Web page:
Your big toe has a bony enlargement or bone spur across the top of the joint often referred to as a dorsal bunion. The joint is also worn and is referred to as stage 2 or 3 hallux rigidus or osteoarthritis. The big toe joint remains in a straight position but has progressively become stiffer and stiffer over time. It is now very stiff and unable to bend very well during walking. This causes you to walk on the outside of your foot or to walk with your hip turned outwards in an attempt for your body to compensate. The skin and tissue on the bump can become inflamed, swollen, and painful. This joint is already arthritic & is likely to get worse still over time.
Dorsal bunions are most often caused by faulty mechanics of the foot. If the dorsal bunion deformity is hereditary other family members are also likely to have the same problem. That is, a certain foot type makes a person prone to developing arthritis in the big toe joint. Research is pointing to a long first metatarsal and long proximal phalanx of the big toe as a possible cause. One in forty people over 50 is effected, mostly men. Injury is a common cause amongst men, especially if just one foot is involved.
In the early stages pads, rigid footplate, foot orthoses, manipulation under anaesthesia (MAU), extra depth shoes, rocker bottom shoes and avoiding high-heeled shoes can be beneficial. Studies show that MAU relieves pain fort about 6 months. Anti-inflammatory and pain medication can also relieve pain temporarily. A particularly good study revealed that foot problems are a risk factor for falls as you get older. If you’re big toe joint continues to interfere with daily activities and your quality of life, its time to discuss surgical options with your surgeon.
The degree of arthritis affecting your big toe joint is considered mild to moderate. This means that less than 50% of the joint cartilage has been worn away down to the level of bone. This is usually the top 1/2 of the joint. A ‘ V ‘ cut is made to remove the top 1/2 of the arthritic joint. This allows more movement at this previously stiff joint. Unfortunately full range of motion is unlikely to be regained.
It is sometimes difficult to determine the real extent of damage to the joint until it is opened up and visible while in theatre. Both feet can be operated on at the same time, but this does further limit your mobility after surgery.
The bandages will need to be kept dry. You will be given an appointment to return to have the foot redressed in 1 week. You may be able to return to work from 4-6 weeks after the operation, depending on whether you need to stand or walk around a lot for your job. You will not be able to drive until you come out of the post-operative shoe.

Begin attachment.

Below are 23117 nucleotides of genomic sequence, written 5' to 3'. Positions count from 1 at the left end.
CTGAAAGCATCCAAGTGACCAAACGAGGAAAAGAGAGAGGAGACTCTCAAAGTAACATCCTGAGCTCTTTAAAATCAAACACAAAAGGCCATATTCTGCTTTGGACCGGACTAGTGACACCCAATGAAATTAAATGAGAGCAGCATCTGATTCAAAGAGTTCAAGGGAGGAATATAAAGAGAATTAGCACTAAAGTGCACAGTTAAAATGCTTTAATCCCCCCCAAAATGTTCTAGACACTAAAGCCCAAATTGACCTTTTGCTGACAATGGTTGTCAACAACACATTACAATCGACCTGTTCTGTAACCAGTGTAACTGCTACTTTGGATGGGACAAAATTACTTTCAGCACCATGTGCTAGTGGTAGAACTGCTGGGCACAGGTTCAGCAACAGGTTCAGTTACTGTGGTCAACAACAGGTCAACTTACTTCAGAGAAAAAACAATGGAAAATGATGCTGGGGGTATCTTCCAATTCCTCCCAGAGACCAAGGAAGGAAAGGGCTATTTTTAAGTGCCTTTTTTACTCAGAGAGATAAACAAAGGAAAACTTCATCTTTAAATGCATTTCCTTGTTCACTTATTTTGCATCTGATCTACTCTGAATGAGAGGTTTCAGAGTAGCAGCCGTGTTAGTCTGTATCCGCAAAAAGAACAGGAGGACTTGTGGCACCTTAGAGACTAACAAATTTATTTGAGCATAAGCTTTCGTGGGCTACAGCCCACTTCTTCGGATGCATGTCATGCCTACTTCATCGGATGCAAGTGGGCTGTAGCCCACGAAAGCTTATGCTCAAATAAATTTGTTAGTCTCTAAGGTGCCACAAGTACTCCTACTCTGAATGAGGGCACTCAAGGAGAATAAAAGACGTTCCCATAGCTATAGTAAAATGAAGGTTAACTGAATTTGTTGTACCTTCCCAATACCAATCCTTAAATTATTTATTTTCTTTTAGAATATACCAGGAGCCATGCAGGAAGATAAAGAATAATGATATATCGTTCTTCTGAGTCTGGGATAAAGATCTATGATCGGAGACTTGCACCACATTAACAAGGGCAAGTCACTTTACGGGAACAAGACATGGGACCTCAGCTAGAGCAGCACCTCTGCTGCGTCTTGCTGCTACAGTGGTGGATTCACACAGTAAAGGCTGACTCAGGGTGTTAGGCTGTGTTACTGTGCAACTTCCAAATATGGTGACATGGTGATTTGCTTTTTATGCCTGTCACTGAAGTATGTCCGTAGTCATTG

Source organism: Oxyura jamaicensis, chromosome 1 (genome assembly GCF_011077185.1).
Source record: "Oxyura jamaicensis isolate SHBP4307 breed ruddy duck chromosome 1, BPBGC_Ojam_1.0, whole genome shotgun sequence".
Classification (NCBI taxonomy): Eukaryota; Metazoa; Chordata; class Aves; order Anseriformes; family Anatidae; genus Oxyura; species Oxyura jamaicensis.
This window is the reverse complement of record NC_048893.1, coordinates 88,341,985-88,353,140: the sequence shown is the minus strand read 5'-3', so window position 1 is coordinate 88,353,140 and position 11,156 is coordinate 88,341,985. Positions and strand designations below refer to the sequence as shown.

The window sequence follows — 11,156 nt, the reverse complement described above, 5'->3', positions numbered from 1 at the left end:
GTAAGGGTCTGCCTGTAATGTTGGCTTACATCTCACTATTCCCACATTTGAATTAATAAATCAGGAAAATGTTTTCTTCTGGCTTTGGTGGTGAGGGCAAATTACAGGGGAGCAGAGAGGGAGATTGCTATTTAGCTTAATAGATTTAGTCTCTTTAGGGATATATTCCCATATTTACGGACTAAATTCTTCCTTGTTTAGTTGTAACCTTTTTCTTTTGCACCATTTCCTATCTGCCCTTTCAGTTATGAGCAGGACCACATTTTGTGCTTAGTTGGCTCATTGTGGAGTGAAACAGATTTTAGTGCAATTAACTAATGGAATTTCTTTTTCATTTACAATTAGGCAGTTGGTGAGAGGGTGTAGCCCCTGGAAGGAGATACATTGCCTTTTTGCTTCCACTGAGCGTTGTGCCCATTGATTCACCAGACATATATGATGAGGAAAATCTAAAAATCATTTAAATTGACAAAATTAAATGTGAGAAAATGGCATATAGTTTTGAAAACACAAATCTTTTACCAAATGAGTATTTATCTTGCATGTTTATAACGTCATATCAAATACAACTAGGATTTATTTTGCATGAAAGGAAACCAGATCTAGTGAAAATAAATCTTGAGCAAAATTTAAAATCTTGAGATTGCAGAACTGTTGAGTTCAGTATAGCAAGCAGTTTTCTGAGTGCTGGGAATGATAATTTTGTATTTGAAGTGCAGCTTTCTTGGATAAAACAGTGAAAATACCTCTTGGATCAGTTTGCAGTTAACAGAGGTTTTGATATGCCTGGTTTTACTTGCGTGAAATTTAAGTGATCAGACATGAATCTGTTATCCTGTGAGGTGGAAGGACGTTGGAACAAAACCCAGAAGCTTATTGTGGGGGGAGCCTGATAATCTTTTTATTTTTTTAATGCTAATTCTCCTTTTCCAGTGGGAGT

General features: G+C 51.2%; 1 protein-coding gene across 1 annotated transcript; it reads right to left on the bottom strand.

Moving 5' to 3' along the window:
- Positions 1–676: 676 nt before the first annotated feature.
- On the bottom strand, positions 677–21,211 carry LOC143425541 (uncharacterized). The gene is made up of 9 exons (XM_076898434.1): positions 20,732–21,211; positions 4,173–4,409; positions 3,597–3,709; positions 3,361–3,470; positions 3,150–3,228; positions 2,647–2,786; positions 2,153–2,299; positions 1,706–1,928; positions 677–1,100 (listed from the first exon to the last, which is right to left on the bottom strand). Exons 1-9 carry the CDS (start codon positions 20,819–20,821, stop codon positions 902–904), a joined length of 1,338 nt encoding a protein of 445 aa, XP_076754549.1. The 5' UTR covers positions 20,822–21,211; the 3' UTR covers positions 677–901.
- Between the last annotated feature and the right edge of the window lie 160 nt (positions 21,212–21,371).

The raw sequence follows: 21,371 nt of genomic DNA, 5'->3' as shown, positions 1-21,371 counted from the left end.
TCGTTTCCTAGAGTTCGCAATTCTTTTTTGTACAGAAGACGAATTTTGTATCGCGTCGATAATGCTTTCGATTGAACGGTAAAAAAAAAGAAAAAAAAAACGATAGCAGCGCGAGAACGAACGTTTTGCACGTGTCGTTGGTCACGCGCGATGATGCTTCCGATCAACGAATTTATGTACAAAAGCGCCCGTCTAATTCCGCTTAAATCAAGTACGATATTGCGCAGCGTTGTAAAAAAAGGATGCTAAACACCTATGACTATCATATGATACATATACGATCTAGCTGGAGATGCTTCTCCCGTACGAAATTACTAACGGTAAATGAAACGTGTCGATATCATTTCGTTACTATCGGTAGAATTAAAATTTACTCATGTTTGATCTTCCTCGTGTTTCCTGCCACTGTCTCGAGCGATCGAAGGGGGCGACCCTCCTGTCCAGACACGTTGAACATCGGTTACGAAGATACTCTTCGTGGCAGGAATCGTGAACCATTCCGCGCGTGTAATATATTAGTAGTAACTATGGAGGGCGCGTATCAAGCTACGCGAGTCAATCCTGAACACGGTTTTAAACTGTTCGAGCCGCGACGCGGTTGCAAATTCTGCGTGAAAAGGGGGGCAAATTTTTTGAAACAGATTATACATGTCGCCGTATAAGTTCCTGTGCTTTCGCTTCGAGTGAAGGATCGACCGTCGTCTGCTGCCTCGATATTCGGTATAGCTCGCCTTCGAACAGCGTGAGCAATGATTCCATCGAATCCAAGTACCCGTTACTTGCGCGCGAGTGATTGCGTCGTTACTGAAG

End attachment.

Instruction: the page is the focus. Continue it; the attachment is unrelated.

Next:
This procedure offers an alternative to having the joint completely stiffened or fused (arthrodesis). The Valente Chielectomy provides some movement in the joint. Patient satisfaction varies from 72% to 100% according to studies.
It will take about 3 months before you feel the real benefits of this procedure. To ensure success it is important that you exercise the joint early in your recovery. The surgeon will discuss this in more detail with you.
It is important to understand that you will not regain full normal motion back in the joint.
- Swelling (for up to 6-9 months)
- Infection (smoking increases risk by 16X)
- Wound problems (slow to heal)
- Scar sensitivity
- Nerve Injury (Nerves can be bruised which resolves but you can be left with permanent numbness)
- CRPS = Complex Regional Pain Syndrome (Rare <1%)
- Deep Vein thrombosis (clot in deep vein in the legs)
- Continuing symptoms (if the toe still remains a problem then other surgical options may need to be considered)
Following surgery allow the foot a good 12 months to fully settle down. The surgeon will explain any particular individual risks that you may have.
The operation is usually day surgery but you may need to stay overnight if you have a medical condition or social reason that requires this. The surgeon will discuss this with you. You will be given a special shoe to wear over your bandages, which you must wear whenever you want to walk. If you had a chielectomy or interpositional arthroplasty we prefer you to return to activity as early as possible (2 weeks) and begin exercising the big toe joint. The surgeon will discuss this with you in greater detail.
You may begin increasing your activity to tolerance almost straight away, and resting/elevating the foot as required on 2 pillows. Let how your foot is feeling judge how long you remain on it. You should be able to return to normal footgear in about 2-4 weeksx